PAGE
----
And then we heard it. The splash. The arguing. The splash. The remonstrances. This went on for quite awhile.

It transpired that, while Paul wanted to learn to dive, he was reluctant to get his head under water. And that, you might say, was that. Except for the pedagogical persistence of Elektra, who kept explaining how to do it. Paul had the form down beautifully...he'd lean down, tuck his head just so, wait until he (and we) could no longer stand the tension, and...

Suddenly hold his nose, tuck his legs to his chest, and leap in, seat-first.

Elektra finally gave up, and I abandoned my advertising scheme to cheer Paul up by enlisting him in my next plan for the summer, which involved opening up synchronised swimming to a male team, it being an Olympic year. The swimming part went all right, despite the disparity in our heights, but Paul balked at the obligatory smiling. So we gave up and went to the beach the next day.

This beach was outside the village of Abdera, a short ride away by ramshackle bus. On the way, we heard Glykeria's greatest hits for the umpteenth time – Glykeria was big, and bus drivers were always sharing. We decanted ourselves onto the very pristine sands that inspired Democritus to invent the atom, and surveyed the scene with satisfaction. Grannies changed toddlers into bathing suits, some enterprising fellow showed up with a hot-dog-and-soft-drink cart, the fishermen hung their morning's catch of squid out to dry on the side wall of the taverna, and I dove into the gloriously tideless Aegean, there to float and dream for awhile.

I came back to Trouble. Delightful Trouble, but still with a capital T which didn't rhyme with her name, which was Doris.

Now, a note: I always falsify these names, even if only by a letter of two, because I somehow feel that otherwise I am telling tales out of school. Which I am. Nonetheless. The pseudonyms allow me to retain my tattered façade of reticence, okay?

But not in the case of Doris. That was her name. It could not have been otherwise for this Swedish bombshell, blonde, blue-eyed, shapely in her white tank suit, delectably curvaceous, chatting to Elektra with an insouciant smile on those ruby lips, closing long eyelashes against the sun over a deliciously freckled, snub nose. Just like her namesake's.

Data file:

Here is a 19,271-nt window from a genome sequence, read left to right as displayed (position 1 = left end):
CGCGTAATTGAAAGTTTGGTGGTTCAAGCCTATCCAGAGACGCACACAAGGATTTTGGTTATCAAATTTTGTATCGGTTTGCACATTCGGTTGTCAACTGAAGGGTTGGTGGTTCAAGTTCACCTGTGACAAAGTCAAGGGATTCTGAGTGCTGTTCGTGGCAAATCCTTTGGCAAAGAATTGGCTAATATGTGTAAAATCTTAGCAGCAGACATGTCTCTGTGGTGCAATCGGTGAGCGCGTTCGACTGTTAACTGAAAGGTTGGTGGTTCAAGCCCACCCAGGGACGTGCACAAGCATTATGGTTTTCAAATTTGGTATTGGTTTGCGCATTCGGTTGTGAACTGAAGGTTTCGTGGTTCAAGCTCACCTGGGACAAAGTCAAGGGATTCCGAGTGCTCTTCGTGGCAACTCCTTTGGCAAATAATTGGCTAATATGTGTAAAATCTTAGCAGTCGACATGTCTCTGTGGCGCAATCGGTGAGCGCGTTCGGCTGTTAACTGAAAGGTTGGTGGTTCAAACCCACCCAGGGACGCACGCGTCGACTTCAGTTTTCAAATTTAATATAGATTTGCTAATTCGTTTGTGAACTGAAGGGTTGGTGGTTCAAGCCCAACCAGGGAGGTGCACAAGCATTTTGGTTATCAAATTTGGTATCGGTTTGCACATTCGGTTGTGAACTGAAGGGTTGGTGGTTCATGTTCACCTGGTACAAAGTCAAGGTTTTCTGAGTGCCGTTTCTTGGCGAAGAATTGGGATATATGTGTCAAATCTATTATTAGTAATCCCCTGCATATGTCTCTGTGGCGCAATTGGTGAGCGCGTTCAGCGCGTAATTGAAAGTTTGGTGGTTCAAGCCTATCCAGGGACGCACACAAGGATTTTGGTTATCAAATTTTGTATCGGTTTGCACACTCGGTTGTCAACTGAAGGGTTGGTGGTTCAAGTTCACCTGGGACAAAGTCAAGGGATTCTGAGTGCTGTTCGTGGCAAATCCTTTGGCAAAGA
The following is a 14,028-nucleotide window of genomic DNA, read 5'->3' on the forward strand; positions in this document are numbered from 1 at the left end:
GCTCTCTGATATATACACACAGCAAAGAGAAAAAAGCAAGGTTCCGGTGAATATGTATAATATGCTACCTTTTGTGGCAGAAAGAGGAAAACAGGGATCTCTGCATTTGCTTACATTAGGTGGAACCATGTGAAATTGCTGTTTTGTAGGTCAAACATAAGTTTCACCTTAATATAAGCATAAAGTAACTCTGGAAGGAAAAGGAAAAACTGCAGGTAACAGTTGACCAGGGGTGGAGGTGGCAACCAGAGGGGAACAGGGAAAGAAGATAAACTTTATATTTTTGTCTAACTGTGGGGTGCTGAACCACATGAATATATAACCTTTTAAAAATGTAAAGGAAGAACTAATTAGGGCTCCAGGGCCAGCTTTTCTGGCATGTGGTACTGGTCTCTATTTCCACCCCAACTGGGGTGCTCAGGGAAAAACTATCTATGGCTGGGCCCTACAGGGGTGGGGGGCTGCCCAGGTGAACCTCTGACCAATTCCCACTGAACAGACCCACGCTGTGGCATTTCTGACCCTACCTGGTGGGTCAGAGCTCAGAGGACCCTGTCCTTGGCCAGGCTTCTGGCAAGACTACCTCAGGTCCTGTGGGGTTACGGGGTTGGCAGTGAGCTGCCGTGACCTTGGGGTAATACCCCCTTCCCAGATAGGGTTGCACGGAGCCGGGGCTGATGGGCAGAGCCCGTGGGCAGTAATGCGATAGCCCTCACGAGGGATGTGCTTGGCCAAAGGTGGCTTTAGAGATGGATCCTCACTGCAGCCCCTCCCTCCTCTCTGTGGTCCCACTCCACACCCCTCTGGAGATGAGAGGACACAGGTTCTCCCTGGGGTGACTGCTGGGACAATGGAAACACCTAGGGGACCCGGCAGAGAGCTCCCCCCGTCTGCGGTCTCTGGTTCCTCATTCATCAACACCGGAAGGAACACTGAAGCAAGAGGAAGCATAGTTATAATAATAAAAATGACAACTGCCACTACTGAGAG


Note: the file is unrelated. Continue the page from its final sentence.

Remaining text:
Because yes, lovely Doris from Stockholm was named after that other Nordic beauty, Doris Day. Elektra found everything about Doris fascinating, and was trying to make a match. Elektra's matchmaking technique has to be seen to be believed. At every conceivable opportunity she tried to draw attention back to Paul...

Who was sitting on the farthest possible corner of the straw mat, hunched over, and answering in monosyllables. I pitied him. He was obviously regretting the Speedo.

Needless to say, this did not turn into the romance of the ages. Doris exchanged confidences and addresses with Elektra, was distantly politely to Paul and myself, and took herself off to town on the noon bus, leaving me to comfort Paul with apples. And Afri-Cola from the wagon. Have you ever had Afri-Cola? Horrible stuff, but its slogan was...

You are getting impatient, I note. You are demanding Answers. You want to know...WHAT DOES ALL THIS HAVE TO DO WITH KENNY ROGERS? I shall tell you.

Back at Casa Gheorgheni – in this instance, the rented downstairs-plus-garden of a comfortable stucco dwelling – we put on some charcoal, started grilling ourselves some dinner, and commenced work on a new project: the creation of Thrace's first-ever international punk-folk band. A couple of the local kids came by to help, with bouzoukis.

While I tried to see how many macaronic verses I could come up with rhyming with 'souvlaki' (almost everything, that's a diminutive ending), Leftheris the bouzouki player started noodling around, and Paul grabbed my guitar.

Paul, of course, started playing his old favourites, the angst-laden songs of his idol. Bob Dylan. Of course, Bob Dylan.

Bob Dylan is such an easy target. My parodies went unappreciated. My rendition of Tambourine Man, which by the tone of voice alone renders the ditty ridiculous, was raising hackles.

But the pièce de résistance, as it were...Elektra's mischievous request to Leftheris. "Leftheri, sing Paul that American song you learned on the bouzouki." Leftheris, the well-brought-up young son of a military officer, agreeably tuned up his strings, and played, as we sang cheerfully along...

"You picked a fine time to leave me, Lucille, with four hungry children and a crop in the field..."

Paul groaned and went off to make sure the cats hadn't stolen the souvlaki.

So you see...trying to explain why hearing that song, say, over the mall loudspeaker will send me back to my salad days, and make me smell something much better than an ol' madeleine – a charcoal-grilled stick of souvlaki – and make me feel that warm Aegean sun again, and hear friendly voices...

Well, you just had to have been there, mate.

A bouzouki.

Fact and Fiction by Dmitri Gheorgheni Archive

Dmitri Gheorgheni

19.07.10 Front Page

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1That summer, the BBC was broadcasting something Egyptian all over Europe, which led to the siblings Cleopatra, Sophonisbe, Veronike, and their brother Ptolemy, whom Paul, not a history buff, renamed Boris.